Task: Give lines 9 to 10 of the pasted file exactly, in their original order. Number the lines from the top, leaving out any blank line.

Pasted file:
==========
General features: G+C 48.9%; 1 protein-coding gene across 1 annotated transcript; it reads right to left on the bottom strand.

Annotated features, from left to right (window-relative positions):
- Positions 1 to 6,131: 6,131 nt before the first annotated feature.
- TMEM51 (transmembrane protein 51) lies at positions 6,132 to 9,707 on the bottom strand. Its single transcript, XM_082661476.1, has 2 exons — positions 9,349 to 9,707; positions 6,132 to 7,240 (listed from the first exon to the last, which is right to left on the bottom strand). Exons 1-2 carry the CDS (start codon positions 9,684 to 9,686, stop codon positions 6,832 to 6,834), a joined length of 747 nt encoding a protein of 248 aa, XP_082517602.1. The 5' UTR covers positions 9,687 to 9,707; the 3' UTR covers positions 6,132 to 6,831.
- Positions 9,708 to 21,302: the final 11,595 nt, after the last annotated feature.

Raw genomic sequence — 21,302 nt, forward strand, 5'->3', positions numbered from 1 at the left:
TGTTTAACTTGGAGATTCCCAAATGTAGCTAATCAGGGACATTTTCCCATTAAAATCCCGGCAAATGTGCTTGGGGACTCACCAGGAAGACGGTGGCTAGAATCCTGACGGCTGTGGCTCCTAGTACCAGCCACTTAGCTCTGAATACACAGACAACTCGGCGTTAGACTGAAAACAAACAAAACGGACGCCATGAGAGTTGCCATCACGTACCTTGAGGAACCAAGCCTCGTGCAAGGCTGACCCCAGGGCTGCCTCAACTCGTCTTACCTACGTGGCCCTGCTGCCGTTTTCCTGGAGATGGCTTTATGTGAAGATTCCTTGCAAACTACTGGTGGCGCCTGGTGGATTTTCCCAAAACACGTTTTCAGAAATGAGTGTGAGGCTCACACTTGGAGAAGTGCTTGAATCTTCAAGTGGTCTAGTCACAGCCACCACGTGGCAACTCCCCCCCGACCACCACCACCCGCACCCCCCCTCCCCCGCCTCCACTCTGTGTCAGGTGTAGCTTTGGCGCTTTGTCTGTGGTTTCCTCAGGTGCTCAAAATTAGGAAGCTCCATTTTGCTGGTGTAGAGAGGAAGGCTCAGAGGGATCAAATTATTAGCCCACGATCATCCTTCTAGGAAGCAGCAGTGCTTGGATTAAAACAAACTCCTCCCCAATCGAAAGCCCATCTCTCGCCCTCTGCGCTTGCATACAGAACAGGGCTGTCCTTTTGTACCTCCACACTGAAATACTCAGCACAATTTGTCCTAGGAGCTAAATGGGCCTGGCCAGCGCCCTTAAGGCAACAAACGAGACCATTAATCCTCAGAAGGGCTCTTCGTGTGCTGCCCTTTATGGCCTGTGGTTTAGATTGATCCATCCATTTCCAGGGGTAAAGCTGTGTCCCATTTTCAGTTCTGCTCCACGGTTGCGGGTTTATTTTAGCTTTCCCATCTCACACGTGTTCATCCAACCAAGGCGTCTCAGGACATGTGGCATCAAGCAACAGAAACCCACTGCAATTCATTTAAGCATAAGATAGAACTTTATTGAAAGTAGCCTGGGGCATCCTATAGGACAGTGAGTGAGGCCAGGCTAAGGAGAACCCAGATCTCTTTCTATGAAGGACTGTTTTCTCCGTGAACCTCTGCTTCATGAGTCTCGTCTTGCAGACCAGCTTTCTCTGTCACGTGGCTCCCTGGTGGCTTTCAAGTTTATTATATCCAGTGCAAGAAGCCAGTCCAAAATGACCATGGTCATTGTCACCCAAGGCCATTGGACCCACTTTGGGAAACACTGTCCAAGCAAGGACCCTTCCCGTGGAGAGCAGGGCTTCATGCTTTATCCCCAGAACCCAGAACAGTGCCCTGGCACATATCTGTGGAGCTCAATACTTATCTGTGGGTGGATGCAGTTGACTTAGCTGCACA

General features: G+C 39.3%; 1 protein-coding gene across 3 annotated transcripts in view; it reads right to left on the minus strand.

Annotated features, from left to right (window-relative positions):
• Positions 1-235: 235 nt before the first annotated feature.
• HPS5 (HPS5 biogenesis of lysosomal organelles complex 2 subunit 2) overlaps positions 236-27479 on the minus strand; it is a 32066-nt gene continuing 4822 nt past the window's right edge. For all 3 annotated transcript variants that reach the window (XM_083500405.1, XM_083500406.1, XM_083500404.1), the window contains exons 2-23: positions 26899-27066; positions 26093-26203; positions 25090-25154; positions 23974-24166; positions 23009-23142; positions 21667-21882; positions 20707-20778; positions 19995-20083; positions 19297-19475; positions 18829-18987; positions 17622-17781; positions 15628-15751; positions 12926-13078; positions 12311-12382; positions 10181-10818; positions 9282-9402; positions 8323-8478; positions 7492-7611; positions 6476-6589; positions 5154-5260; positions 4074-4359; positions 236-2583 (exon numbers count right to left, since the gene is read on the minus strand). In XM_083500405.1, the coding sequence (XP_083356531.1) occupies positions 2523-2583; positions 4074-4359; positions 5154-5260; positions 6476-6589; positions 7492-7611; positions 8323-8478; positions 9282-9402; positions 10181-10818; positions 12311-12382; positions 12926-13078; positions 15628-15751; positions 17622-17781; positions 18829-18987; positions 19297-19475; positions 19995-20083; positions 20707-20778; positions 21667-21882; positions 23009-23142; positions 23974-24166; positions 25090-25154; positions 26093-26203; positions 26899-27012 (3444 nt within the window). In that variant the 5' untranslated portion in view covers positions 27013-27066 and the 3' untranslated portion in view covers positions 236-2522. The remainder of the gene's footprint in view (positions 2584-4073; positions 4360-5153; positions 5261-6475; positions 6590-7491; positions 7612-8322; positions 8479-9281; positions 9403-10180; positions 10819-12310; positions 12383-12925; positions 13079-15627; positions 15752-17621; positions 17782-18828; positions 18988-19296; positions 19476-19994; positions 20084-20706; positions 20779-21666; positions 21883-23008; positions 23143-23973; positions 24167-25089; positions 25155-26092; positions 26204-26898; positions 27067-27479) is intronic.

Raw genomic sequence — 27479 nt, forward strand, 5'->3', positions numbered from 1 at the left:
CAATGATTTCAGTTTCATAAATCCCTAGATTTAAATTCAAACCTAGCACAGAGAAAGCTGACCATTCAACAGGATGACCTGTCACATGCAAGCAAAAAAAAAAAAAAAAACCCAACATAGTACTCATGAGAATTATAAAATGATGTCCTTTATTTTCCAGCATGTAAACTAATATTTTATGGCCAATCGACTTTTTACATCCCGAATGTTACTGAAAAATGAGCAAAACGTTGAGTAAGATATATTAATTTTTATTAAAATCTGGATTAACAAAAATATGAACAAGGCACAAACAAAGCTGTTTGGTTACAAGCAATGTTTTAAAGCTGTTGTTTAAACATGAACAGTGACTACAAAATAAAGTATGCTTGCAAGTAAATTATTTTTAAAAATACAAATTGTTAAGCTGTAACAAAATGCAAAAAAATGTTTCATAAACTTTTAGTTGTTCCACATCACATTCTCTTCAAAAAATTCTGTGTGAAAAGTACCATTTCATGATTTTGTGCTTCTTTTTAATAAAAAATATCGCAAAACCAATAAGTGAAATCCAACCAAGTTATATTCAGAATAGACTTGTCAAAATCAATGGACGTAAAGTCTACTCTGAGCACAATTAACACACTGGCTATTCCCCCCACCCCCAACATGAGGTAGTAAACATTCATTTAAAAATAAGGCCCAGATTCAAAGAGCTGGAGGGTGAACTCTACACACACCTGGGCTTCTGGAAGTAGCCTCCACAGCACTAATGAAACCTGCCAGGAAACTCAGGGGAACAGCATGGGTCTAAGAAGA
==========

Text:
Annotated features, from left to right (window-relative positions):
• Positions 1-235: 235 nt before the first annotated feature.